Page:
Friday, March 17, 2006

Tribal law or civil law?

Clashes have broken out in a small town in the Karak district. Two days ago, a murder took place there, and the perpetrator gave himself in to the police. Yesterday, the clashes took place because the tribe of the victim was not evacuated from the area, as is demanded by tribal law. Homes and cars of the perpetrator's tribe were burnt, and a major highway to the area was closed. In the end the governor of Karak ordered the evacuation of murderers' tribe. He also thanked the victims' tribe for their understanding and cooperation, instead of putting the vandals and arsons in jail themselves.

A few days ago I mentioned the problem of parallel laws in Jordan. In this case, the victim's tribe demanded a jalwa, which is the removal of the entire tribe from the region. Typically, this means the removal of anybody related by blood up to the fifth paternal ancestor. It implies that the entire tribe is responsible for the action of one of its members.

Now, in the days before a state, police and courts, this rule might have made sense. People would pull up their tents and take their goats to another grazing area. Now, it is simply anachronistic. In some cases, hundreds or thousands of people will be uprooted from their lives, livelihoods, schools and community. Why is this unfair procedure done? To respect the feelings of the victims family. What's this deal with feelings? Can't Arabs restrain themselves, or think beyond the immediate? These people are destined to live in the same community, intermarry, do business together and fight. People living in any civilized community should defer to the rule of law.

In reality, I don't blame the unemployed teenagers and young men who were behind these riots. The problem is that the state is still reluctant to assert it's authority when it comes to such matters. Murder is a crime. Vandalism and arson are also crimes. With his actions and statements, the governor validated the actions of the vandals and arsons. Is this a message that the state really wants to send to Jordanians? I hope not.


At 5:43 PM, Anonymous Anonymous said...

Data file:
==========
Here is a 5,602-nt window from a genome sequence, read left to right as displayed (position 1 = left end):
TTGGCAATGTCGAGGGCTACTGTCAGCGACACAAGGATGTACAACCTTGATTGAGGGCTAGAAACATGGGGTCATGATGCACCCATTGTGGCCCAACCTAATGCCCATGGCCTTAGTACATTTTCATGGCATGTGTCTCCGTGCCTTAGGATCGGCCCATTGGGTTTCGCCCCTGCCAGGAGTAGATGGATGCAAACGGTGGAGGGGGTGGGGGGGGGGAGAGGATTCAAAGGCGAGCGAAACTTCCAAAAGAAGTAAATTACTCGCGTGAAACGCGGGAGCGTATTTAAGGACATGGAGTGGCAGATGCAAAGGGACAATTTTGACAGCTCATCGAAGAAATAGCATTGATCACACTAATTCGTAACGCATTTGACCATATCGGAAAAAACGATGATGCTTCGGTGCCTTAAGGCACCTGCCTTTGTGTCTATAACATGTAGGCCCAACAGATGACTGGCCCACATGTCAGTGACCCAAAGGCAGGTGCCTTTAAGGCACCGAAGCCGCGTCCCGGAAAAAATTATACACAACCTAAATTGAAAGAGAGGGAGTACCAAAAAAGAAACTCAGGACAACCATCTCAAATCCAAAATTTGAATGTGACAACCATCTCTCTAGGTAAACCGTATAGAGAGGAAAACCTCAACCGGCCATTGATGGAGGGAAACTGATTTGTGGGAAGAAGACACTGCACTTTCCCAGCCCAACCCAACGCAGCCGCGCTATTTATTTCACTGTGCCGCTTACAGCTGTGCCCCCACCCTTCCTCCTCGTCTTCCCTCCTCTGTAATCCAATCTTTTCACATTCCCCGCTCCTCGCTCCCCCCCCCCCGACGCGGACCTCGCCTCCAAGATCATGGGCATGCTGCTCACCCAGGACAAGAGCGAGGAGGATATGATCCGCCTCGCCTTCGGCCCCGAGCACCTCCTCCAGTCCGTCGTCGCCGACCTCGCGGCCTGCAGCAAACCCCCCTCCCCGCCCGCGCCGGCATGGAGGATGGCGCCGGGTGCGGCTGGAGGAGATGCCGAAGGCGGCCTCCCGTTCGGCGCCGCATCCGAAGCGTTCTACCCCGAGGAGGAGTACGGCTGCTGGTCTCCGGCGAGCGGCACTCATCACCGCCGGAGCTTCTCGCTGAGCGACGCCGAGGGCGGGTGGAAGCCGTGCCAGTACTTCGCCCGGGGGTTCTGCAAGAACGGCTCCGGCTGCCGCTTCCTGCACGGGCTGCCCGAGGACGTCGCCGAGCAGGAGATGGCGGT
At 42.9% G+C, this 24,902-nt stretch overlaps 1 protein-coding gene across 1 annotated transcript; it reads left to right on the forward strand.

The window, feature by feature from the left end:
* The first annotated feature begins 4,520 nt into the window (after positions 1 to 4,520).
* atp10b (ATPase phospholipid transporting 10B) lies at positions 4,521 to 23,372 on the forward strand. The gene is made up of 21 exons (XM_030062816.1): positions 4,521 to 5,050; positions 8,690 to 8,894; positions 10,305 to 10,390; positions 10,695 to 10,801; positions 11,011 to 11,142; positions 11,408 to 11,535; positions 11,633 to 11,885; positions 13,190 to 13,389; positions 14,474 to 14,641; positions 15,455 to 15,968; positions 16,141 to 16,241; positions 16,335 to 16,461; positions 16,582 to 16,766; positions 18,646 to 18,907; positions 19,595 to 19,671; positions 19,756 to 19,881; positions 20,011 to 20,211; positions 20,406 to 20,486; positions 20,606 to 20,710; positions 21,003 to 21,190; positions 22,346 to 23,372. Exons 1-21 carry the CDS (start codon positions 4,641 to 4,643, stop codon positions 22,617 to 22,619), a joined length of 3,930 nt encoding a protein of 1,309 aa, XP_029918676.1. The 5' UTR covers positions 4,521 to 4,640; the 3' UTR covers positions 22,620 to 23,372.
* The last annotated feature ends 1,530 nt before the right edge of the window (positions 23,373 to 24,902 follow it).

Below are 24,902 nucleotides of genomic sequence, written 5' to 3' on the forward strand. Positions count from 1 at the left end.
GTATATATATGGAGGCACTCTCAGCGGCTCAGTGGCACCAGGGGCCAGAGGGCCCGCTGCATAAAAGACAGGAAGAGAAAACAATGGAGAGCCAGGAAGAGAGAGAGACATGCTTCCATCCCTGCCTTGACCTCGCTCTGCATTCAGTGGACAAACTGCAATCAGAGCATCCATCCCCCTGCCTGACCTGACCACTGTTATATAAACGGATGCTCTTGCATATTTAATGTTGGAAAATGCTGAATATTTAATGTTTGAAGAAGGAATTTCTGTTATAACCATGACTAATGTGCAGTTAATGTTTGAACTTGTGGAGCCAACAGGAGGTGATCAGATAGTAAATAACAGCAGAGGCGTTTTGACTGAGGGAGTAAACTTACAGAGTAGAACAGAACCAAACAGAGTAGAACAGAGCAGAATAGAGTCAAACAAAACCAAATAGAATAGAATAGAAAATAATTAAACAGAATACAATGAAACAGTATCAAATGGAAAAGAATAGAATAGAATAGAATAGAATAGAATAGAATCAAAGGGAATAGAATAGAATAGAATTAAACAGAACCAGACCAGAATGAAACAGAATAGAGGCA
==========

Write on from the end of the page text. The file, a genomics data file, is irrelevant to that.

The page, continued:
Khalaf, when you ask whether this is the message that the "state" wants to send to "Jordanians"? You have to ask yourself what the "state" is, and what "Jordanians" are.

Both are mostly people belonging to big tribes, and mostly people who still live the tribal ways. So I think the answer is unfortunately yes, this is the message they want to send.

It's kind of sad!

At 6:10 PM, Blogger Batir Wardam said...

Although we carry the best available mobile technology, drive the best German cars that have been made, wear the best Italian suits, we still think like a 15th century tribe. The state is always weakened by the tribal laws and it seems all our legislation cannot deal with the outrage of the tribal instincts. It is a big shame for a country that wants to appear as a modernism example in the region.

At 6:51 PM, Anonymous Anonymous said...

Thans, Khalaf, again.

I am actually optimistic that Jordan has gotten as far as it has with a population that includes post-modern, modern and medieval cultures in a very small space.

At 8:11 PM, Anonymous Anonymous said...

What can we do.

At 6:26 AM, Blogger Khalaf said...

Hamzeh: I suspect you might be right, although I hope not. I think most Jordanians prefer a modern society, not a tribal one.

Batir: Is the state weakened by tribal law, or does the state encourage tribal law? Either way, it is the role of the state to move society forward (at a reasonable pace). I seems to me that this entire aproach is incompatible with a modern society.

Kinzi: I am against making Jordan an anthropologic zoo. The entire country should be moving ahead.

Hamede: I suppose that people should at least start speaking up against this ridiculous backwardness. Anybody who says that this is an irremovable part of Jordanian culture should be hit on the head with a shoe.

At 5:57 PM, Anonymous Anonymous said...

Also consider the large magnitude this has affected the Jordan economy. People are afraid to invest and help, because of a few people who use unfair business practices. And they cannot be persectuted because they are related to a large important tribe.

The funny thing is, this is how things were in ther "Jaheliya." Islam came to replace Tribal law with a law that benifets the majority "ummah." That was the only way how we arabs have risin to a world class civilization up to the Abbasid Dynasty.

It seemed that we have learned nothing and gone back to our old ways.

Tribal Law was important back then to insure a man's safe journey through the harsh desert. It was an "insurance" to know that dealing with a man meant dealing with his whole tribe. But today it is very different.

At 1:21 AM, Anonymous Anonymous said...